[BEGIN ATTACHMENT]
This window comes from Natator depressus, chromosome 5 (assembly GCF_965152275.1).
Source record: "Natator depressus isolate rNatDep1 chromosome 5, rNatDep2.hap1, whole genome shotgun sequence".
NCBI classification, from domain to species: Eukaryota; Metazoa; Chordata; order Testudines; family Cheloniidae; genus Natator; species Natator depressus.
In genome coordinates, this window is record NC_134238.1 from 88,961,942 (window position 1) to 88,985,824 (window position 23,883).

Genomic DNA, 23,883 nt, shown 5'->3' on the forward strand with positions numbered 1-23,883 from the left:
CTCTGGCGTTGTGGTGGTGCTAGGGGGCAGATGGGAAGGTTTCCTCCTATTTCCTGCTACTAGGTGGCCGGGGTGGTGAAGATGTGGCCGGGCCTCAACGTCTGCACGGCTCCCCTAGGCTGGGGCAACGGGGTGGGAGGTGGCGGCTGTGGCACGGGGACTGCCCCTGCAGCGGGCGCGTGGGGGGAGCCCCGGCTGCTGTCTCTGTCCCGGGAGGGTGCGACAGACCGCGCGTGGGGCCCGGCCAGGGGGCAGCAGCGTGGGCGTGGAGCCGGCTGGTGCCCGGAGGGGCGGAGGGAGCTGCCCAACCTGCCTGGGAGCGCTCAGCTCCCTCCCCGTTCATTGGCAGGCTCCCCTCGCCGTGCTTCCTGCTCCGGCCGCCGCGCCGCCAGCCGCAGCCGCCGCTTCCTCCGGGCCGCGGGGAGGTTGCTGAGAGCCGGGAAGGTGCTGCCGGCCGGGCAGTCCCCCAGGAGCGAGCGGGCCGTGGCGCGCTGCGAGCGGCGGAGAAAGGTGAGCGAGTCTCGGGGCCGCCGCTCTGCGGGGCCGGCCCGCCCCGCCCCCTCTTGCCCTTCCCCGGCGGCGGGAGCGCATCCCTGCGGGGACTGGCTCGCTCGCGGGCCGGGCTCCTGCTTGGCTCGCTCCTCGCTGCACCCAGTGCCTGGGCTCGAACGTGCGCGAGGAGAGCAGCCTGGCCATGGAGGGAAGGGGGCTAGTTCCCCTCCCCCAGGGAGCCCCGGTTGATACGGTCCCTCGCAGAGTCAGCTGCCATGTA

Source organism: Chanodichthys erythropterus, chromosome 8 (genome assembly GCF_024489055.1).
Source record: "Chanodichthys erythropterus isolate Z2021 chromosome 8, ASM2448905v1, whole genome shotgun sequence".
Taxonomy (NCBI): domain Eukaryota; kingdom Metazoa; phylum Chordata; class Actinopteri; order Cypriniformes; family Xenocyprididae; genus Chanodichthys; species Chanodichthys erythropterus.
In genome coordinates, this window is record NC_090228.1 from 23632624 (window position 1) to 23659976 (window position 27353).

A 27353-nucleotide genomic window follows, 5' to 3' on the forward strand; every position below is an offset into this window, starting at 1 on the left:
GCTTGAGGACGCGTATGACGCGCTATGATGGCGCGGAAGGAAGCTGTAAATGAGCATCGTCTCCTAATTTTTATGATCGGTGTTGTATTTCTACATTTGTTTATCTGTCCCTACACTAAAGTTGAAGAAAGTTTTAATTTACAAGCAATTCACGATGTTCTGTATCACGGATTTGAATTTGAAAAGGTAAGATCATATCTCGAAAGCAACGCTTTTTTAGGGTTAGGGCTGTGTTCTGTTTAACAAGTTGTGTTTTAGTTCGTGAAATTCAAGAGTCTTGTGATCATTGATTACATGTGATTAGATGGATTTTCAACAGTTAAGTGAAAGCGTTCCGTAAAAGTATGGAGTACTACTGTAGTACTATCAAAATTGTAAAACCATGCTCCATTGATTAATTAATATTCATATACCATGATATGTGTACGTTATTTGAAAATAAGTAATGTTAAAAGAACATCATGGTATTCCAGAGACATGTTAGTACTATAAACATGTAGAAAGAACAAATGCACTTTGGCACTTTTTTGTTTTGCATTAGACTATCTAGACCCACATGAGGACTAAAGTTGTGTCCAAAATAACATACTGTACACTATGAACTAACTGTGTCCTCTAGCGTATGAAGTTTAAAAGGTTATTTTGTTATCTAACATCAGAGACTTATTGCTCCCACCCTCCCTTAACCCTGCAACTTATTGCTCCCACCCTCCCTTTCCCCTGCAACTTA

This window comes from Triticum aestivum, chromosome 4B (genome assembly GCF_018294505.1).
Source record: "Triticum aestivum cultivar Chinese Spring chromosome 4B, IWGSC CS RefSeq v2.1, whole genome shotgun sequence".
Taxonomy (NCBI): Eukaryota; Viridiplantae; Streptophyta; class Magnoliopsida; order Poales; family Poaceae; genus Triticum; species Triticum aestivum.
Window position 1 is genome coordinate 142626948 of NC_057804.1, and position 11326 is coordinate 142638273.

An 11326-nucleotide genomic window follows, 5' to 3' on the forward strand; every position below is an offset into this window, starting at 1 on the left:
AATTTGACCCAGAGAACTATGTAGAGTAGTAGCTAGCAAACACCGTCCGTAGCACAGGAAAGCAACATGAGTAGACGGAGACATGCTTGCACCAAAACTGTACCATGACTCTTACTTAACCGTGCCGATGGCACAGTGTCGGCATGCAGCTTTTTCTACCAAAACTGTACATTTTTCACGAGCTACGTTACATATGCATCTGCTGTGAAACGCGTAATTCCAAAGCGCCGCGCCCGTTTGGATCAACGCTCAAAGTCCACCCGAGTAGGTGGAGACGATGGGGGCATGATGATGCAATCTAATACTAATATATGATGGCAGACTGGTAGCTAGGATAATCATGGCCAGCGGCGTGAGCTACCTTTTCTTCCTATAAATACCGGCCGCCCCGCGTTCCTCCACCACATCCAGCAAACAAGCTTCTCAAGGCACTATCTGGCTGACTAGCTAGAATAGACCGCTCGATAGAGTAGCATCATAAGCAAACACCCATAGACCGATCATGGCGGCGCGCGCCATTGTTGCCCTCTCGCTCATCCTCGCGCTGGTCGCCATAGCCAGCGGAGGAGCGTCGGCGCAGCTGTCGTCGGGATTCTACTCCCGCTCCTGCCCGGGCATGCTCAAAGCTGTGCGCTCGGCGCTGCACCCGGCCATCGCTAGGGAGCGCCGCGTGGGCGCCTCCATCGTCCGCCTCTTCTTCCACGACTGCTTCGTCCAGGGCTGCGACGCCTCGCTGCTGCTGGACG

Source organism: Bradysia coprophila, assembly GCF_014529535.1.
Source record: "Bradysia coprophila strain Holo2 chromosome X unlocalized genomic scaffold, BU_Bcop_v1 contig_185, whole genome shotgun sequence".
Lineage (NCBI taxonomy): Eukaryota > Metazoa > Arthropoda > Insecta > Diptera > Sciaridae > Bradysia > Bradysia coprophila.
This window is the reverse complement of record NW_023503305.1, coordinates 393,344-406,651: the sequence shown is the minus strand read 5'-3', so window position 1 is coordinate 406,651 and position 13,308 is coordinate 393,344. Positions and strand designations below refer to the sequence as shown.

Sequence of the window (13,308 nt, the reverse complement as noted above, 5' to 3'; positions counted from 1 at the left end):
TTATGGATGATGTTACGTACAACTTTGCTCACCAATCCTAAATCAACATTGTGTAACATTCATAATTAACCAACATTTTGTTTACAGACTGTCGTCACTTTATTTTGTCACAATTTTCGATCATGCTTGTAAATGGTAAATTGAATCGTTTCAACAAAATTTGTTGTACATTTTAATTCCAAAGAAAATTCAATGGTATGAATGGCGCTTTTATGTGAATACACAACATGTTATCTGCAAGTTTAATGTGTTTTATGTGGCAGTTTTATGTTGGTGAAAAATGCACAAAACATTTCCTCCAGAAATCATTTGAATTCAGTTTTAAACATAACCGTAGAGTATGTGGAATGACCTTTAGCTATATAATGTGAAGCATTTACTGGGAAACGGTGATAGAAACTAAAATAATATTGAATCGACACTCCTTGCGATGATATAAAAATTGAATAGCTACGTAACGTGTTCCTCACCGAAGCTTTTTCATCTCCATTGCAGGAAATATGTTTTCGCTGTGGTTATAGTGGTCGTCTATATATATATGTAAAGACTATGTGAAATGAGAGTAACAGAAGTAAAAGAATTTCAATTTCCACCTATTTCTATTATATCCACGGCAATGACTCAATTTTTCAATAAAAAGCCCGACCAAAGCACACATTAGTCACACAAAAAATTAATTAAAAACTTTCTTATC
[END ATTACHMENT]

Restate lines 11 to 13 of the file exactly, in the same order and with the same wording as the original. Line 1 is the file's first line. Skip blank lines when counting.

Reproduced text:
A 27353-nucleotide genomic window follows, 5' to 3' on the forward strand; every position below is an offset into this window, starting at 1 on the left:
GCTTGAGGACGCGTATGACGCGCTATGATGGCGCGGAAGGAAGCTGTAAATGAGCATCGTCTCCTAATTTTTATGATCGGTGTTGTATTTCTACATTTGTTTATCTGTCCCTACACTAAAGTTGAAGAAAGTTTTAATTTACAAGCAATTCACGATGTTCTGTATCACGGATTTGAATTTGAAAAGGTAAGATCATATCTCGAAAGCAACGCTTTTTTAGGGTTAGGGCTGTGTTCTGTTTAACAAGTTGTGTTTTAGTTCGTGAAATTCAAGAGTCTTGTGATCATTGATTACATGTGATTAGATGGATTTTCAACAGTTAAGTGAAAGCGTTCCGTAAAAGTATGGAGTACTACTGTAGTACTATCAAAATTGTAAAACCATGCTCCATTGATTAATTAATATTCATATACCATGATATGTGTACGTTATTTGAAAATAAGTAATGTTAAAAGAACATCATGGTATTCCAGAGACATGTTAGTACTATAAACATGTAGAAAGAACAAATGCACTTTGGCACTTTTTTGTTTTGCATTAGACTATCTAGACCCACATGAGGACTAAAGTTGTGTCCAAAATAACATACTGTACACTATGAACTAACTGTGTCCTCTAGCGTATGAAGTTTAAAAGGTTATTTTGTTATCTAACATCAGAGACTTATTGCTCCCACCCTCCCTTAACCCTGCAACTTATTGCTCCCACCCTCCCTTTCCCCTGCAACTTA

This window comes from Triticum aestivum, chromosome 4B (genome assembly GCF_018294505.1).